Axactly, but that is a DIFFERENT MEMORY SPEED. And that is what I've been saying all along from my original quote.


Quote:
A 1:1 ratio will typically run faster compared to memory running at the same speed that is out of sync
    
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post #58 of 88
Quote:
Originally Posted by CL3P20 View Post
So a 1mhz FSB + a 3,000x multi on a 1:1 ratio will perform better than a 3,000mhz FSB + a 1x multi on a 1:2 ratio? They have the same CPU speed as you stated...I 'adjusted the multi' for you....now can you explain how the first system would be faster, based on the fact that it has a 1mhz FSB and 1mhz RAM speed and the 2nd system has a 3,000mhz FSB and 6,000mhz RAM speed, but is @ a 1:2....

Now are you seeing how your thinking bassakwards...?
While Pauldovi is wrong, you can't even make your arguments coherent.
    
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post #59 of 88
Quote:
Originally Posted by Choggs396 View Post
Of course the FSB is going to be different, it doesn't matter what the FSB is, as long as the CPU Multiplier is set to make the ACTUAL CPU SPEED THE SAME.
Really? So a computer with a FSB of 200 and a multiplier of 20 (4Ghz) is going to be just as fast as a CPU with a FSB of 500 and a multiplier of 8 (4Ghz)? I think not.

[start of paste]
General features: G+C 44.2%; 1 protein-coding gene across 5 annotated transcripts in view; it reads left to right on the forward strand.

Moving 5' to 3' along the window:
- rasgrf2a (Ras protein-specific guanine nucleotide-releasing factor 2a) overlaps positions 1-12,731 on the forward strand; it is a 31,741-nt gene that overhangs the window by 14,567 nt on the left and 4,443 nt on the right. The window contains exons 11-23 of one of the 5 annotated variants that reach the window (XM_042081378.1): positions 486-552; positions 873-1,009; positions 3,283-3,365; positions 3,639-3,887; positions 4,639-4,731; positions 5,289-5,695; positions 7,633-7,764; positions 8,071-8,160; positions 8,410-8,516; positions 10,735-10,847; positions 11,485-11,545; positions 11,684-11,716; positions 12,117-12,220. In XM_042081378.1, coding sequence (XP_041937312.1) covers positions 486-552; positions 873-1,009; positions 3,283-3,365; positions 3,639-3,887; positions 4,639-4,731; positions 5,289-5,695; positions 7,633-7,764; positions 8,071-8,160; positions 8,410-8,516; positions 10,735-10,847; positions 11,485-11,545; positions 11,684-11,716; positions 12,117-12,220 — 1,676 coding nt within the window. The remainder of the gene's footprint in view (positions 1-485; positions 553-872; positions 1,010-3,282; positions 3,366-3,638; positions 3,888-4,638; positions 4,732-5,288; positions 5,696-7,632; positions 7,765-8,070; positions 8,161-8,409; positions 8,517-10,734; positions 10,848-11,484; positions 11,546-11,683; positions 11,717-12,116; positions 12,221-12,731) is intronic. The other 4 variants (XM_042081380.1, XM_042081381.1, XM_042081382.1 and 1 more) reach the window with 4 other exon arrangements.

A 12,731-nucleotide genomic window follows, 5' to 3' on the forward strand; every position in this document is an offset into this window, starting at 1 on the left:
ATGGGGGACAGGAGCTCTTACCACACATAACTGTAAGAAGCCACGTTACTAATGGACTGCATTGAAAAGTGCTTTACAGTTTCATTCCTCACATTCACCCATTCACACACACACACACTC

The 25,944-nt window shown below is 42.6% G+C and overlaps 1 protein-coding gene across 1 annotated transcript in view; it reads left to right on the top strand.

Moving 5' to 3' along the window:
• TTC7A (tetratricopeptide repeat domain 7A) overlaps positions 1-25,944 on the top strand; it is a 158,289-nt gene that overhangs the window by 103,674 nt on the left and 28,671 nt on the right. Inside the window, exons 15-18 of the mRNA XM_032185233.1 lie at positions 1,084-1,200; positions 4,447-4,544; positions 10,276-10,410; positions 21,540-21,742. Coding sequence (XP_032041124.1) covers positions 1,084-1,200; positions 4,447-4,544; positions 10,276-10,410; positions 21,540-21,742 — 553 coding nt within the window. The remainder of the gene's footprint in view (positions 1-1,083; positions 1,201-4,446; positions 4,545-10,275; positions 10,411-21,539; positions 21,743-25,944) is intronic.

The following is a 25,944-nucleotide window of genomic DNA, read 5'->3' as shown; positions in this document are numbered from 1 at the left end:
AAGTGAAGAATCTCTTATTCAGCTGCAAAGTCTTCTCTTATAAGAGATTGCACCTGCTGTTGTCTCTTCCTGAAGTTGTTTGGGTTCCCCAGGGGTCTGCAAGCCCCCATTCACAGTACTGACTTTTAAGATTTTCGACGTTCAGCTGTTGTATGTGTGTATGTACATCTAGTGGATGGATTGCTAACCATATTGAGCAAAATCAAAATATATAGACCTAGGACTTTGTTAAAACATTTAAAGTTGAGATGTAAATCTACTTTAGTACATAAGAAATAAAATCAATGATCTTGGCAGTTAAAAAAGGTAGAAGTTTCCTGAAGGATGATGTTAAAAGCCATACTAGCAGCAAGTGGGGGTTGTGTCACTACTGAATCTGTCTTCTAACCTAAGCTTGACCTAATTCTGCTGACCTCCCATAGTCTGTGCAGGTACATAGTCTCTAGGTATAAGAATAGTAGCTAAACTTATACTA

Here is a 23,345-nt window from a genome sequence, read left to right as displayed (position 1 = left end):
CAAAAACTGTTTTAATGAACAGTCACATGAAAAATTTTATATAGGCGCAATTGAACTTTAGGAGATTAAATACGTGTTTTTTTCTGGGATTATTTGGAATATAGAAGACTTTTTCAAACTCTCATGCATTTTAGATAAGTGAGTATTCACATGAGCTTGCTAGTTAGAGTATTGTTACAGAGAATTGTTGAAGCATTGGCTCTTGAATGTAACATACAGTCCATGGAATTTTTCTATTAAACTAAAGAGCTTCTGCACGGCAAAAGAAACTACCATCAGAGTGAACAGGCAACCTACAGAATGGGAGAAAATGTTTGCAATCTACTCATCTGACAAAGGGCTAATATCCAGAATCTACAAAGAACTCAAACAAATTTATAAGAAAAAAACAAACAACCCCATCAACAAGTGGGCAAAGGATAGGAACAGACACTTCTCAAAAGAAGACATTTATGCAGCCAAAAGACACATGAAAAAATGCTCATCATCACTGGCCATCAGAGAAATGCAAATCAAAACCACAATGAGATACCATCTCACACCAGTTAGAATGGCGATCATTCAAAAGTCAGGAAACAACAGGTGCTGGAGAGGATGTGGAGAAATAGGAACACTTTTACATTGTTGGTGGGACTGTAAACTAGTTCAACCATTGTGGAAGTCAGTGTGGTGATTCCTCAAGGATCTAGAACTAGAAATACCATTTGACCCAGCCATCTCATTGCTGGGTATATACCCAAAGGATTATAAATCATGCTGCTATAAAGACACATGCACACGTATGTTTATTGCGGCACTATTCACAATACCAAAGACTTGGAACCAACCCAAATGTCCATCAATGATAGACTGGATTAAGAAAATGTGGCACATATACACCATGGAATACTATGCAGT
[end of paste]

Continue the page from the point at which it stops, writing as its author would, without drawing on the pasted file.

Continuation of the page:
Here is a scenario for you:

I have my E6850 (333Mhz x 9), P35 motherboard, and my very nice DDR3-1600 Ballistixs. I am going to overclock this beast.

I decide to initially set the memory to 1:1 with the FSB. This will allow me to find the limit of my CPU. So I do this, and I find my CPU will not go past 400Mhz. I drop the multiplier and I find that I get to 500Mhz FSB with a 8 multiplier now.

So I have my machine at 500 x 8 (4.0Ghz) and my memory in 1:1 at DDR3-1000. Well I have this very expensive DDR3-1600 Ballistixs that can easily do 2000Mhz

So I crank it up! I still have my CPU at 500 x 8, but now my memory is at 1000Mhz (DDR3-2000) and it is in a 2:1 ratio with my FSB.

Which one will be faster?
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post #60 of 88
If you cant understand that example, I dont know what example you would understand.
Quote:
So a 1mhz FSB + a 3,000x multi on a 1:1 ratio will perform better than a 3,000mhz FSB + a 1x multi on a 1:2 ratio?
At least I am supporting my arguement, with examples. I have a feeling you dont have any to give though..or any proof of the outrageous claims you are making. Furthermore, you are be insulting to other members, that HAVE shown proof of their claims. Paul is one of the leading members when it concerns RAM, as he and DRAX had a 50+ page thread, where they proved the 1:1 is not the fastest solution for a CPU/RAM combo and that real gains could be realized from running the fastest RAM speed possible.

If you had any kind of proof or example to show, the argument might not be so one-sided. But I suggest YOU do your homework before spouting off crap at the mouth. Just because you have a nice computer, doesnt mean we are believing what you say is truth...PROVE IT OR SHUT IT.